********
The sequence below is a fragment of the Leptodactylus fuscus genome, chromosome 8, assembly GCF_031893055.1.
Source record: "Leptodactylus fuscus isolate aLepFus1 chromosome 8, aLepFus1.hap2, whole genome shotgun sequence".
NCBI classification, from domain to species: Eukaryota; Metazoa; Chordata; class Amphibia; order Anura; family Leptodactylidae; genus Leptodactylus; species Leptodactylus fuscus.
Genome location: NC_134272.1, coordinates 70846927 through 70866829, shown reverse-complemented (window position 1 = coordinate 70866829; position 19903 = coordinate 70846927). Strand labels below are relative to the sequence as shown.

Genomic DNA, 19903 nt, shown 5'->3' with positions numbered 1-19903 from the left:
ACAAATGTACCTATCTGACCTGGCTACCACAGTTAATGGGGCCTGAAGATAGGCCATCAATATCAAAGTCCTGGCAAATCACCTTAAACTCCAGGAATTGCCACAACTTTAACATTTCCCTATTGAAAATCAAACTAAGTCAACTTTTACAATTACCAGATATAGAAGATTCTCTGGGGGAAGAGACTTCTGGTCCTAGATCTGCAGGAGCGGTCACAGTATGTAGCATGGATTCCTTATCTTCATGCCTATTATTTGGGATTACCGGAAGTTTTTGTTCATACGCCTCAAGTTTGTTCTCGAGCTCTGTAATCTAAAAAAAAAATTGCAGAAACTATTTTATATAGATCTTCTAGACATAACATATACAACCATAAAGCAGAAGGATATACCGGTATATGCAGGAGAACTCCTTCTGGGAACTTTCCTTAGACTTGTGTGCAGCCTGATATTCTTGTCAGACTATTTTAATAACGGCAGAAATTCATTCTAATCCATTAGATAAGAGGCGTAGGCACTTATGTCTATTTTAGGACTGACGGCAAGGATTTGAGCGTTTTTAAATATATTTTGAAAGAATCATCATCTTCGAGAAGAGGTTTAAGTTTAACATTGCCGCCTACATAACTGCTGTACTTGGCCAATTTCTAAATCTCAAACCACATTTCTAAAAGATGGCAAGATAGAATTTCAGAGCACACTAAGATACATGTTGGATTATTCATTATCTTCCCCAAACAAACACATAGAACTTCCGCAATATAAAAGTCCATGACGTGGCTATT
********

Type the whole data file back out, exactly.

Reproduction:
The sequence below is a fragment of the Leptodactylus fuscus genome, chromosome 8, assembly GCF_031893055.1.
Source record: "Leptodactylus fuscus isolate aLepFus1 chromosome 8, aLepFus1.hap2, whole genome shotgun sequence".
NCBI classification, from domain to species: Eukaryota; Metazoa; Chordata; class Amphibia; order Anura; family Leptodactylidae; genus Leptodactylus; species Leptodactylus fuscus.
Genome location: NC_134272.1, coordinates 70846927 through 70866829, shown reverse-complemented (window position 1 = coordinate 70866829; position 19903 = coordinate 70846927). Strand labels below are relative to the sequence as shown.

Genomic DNA, 19903 nt, shown 5'->3' with positions numbered 1-19903 from the left:
ACAAATGTACCTATCTGACCTGGCTACCACAGTTAATGGGGCCTGAAGATAGGCCATCAATATCAAAGTCCTGGCAAATCACCTTAAACTCCAGGAATTGCCACAACTTTAACATTTCCCTATTGAAAATCAAACTAAGTCAACTTTTACAATTACCAGATATAGAAGATTCTCTGGGGGAAGAGACTTCTGGTCCTAGATCTGCAGGAGCGGTCACAGTATGTAGCATGGATTCCTTATCTTCATGCCTATTATTTGGGATTACCGGAAGTTTTTGTTCATACGCCTCAAGTTTGTTCTCGAGCTCTGTAATCTAAAAAAAAAATTGCAGAAACTATTTTATATAGATCTTCTAGACATAACATATACAACCATAAAGCAGAAGGATATACCGGTATATGCAGGAGAACTCCTTCTGGGAACTTTCCTTAGACTTGTGTGCAGCCTGATATTCTTGTCAGACTATTTTAATAACGGCAGAAATTCATTCTAATCCATTAGATAAGAGGCGTAGGCACTTATGTCTATTTTAGGACTGACGGCAAGGATTTGAGCGTTTTTAAATATATTTTGAAAGAATCATCATCTTCGAGAAGAGGTTTAAGTTTAACATTGCCGCCTACATAACTGCTGTACTTGGCCAATTTCTAAATCTCAAACCACATTTCTAAAAGATGGCAAGATAGAATTTCAGAGCACACTAAGATACATGTTGGATTATTCATTATCTTCCCCAAACAAACACATAGAACTTCCGCAATATAAAAGTCCATGACGTGGCTATT